“As we travel back in time towards the moment of the Big Bang, the universe gets smaller and smaller and smaller, until it finally comes to a point where the whole universe is a space so small that it is in effect a single infinitesimally small, infinitesimally dense black hole. And just as with modern-day black holes, floating around in space, the laws of nature dictate something quite extraordinary. They tell us that here too time itself must come to a stop. You can’t get to a time before the Big Bang because there was no time before the Big Bang. We have finally found something that doesn’t have a cause, because there was no time for a cause to exist in. For me this means that there is no possibility of a creator, because there is no time for a creator to have existed in…(37-8).
“[I]t’s my view that the simplest explanation is that there is no God. No one created the universe and no one directs our fate. This leads me to a profound realization: there is probably no heaven and afterlife either. I think belief in an afterlife is just wishful thinking. There is no reliable evidence for it, and it flies in the face of everything we know in science. I think that when we die we return to dust. But there’s a sense in which we live on, in our influence, and in our genes that we pass on to our children. We have this one life to appreciate the grand design of the universe, and for that I am extremely grateful…(38).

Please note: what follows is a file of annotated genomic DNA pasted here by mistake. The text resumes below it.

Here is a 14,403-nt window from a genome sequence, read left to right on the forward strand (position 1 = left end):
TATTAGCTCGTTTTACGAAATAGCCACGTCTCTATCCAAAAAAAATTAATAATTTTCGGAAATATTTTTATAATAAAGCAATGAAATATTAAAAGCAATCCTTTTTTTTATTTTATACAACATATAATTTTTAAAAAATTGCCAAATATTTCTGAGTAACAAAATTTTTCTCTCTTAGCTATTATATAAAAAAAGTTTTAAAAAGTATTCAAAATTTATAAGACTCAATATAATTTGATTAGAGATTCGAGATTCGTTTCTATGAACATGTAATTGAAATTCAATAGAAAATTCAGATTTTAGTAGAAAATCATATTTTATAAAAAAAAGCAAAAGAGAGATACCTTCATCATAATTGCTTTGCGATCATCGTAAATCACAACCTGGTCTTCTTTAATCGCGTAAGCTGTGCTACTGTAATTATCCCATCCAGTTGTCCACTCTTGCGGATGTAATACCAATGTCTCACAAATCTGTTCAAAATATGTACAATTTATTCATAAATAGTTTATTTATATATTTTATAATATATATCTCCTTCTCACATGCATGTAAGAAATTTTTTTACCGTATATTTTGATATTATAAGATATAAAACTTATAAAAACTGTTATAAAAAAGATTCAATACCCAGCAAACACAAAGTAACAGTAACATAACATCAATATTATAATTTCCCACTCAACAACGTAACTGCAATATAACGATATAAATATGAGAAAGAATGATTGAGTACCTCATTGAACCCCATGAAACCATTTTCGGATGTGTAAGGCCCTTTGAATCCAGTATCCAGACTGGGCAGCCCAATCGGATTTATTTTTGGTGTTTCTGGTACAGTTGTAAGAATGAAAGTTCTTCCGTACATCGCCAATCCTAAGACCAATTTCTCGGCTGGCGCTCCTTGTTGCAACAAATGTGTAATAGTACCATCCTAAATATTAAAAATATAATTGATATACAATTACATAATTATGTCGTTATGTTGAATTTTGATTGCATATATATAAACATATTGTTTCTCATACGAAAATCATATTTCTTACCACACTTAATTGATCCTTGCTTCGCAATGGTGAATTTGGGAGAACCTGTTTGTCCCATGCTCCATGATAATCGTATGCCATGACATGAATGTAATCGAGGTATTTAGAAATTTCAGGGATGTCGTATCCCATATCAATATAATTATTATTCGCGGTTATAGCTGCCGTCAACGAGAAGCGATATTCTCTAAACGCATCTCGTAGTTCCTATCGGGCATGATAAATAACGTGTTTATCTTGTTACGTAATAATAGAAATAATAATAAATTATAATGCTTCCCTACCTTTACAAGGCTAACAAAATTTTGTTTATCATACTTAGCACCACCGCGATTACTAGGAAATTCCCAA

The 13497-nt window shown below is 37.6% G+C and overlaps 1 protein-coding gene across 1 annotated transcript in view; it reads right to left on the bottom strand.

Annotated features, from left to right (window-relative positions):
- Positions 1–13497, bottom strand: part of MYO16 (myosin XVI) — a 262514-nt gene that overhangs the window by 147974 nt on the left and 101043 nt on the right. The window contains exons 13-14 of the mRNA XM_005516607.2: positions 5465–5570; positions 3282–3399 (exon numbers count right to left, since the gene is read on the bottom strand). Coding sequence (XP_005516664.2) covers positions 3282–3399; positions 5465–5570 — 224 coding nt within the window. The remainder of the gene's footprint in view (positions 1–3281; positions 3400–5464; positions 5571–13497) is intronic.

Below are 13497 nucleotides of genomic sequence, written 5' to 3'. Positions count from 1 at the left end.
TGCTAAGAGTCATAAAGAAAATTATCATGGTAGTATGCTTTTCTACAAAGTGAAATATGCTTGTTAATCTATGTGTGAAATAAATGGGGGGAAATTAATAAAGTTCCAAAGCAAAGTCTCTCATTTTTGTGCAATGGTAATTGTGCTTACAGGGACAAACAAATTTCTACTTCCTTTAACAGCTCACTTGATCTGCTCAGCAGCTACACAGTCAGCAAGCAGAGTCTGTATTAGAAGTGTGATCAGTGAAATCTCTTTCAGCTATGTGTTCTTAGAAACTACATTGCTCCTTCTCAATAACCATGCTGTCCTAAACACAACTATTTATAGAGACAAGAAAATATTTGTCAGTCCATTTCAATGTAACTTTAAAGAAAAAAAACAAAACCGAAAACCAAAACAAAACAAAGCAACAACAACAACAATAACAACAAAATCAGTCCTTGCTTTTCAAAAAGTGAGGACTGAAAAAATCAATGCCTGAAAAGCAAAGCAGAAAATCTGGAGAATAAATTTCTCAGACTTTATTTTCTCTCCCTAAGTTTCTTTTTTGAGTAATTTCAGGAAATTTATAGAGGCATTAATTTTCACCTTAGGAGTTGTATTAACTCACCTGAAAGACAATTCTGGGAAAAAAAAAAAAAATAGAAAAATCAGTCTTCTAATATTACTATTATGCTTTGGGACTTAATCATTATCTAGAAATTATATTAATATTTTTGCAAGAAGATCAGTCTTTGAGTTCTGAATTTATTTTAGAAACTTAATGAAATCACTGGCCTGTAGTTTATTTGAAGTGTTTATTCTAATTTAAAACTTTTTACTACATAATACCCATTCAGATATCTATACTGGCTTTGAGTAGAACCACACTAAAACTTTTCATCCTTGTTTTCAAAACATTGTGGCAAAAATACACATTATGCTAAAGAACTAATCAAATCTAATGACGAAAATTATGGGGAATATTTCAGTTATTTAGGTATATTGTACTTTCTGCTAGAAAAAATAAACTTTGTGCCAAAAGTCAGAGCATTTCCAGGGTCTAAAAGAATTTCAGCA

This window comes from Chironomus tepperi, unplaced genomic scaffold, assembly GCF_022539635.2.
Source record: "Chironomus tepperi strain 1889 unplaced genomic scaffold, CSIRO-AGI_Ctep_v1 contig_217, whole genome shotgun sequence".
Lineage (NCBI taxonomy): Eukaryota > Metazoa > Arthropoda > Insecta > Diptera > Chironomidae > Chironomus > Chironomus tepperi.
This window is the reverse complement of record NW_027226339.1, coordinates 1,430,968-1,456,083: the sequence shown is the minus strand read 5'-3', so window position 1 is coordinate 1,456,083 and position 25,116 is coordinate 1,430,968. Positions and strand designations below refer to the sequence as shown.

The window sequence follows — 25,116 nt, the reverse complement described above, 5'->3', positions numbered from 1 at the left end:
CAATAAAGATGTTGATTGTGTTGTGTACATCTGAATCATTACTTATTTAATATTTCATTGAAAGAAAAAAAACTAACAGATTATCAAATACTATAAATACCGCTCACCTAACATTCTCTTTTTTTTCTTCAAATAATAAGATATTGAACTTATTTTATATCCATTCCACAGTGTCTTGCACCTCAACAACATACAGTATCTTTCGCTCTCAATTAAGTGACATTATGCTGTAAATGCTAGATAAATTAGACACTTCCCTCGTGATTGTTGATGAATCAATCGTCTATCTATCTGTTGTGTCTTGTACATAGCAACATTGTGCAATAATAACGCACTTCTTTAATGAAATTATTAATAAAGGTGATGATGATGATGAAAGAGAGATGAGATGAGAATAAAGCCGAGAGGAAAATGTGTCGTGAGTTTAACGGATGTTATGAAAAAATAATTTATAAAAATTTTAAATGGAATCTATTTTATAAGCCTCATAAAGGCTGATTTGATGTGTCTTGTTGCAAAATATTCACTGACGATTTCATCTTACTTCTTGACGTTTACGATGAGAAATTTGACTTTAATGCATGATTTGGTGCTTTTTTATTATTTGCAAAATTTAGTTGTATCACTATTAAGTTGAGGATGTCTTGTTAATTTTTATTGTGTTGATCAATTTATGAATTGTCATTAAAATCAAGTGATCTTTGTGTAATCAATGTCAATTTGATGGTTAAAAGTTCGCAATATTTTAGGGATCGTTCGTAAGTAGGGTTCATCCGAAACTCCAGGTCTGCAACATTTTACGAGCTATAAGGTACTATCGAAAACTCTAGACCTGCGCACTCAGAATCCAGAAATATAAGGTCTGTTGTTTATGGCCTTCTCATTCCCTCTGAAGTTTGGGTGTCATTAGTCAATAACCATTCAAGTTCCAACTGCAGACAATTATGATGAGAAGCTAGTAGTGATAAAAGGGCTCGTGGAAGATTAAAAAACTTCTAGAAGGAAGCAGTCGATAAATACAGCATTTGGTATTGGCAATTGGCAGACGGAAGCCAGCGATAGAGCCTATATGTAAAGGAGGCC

“One day, I hope we will know the answers to all these questions. But there are other challenges, other big questions on the planet which must be answered, and these will also need a new generation who are interested and engaged, and have an understanding of science. How will we feed an ever-growing population? Provide clean water, generate renewable energy, prevent and cure disease and slow down global climate change? I hope that science and technology will provide the answers to these questions, but it will take people, human beings with knowledge and understanding, to implement these solutions. Let us fight for every woman and every man to have the opportunity to live healthy, secure lives, full of opportunity and love. We are all time travelers, journeying together into the future. But let us work together to make that future a place we want to visit. Be brave, be curious, be determined, overcome the odds. It can be done…”(21-2). (These excerpts are also from Brainpickings).Hawking, Stephen. Brief Answers to the Big Questions. New York: Bantam Books, 2018.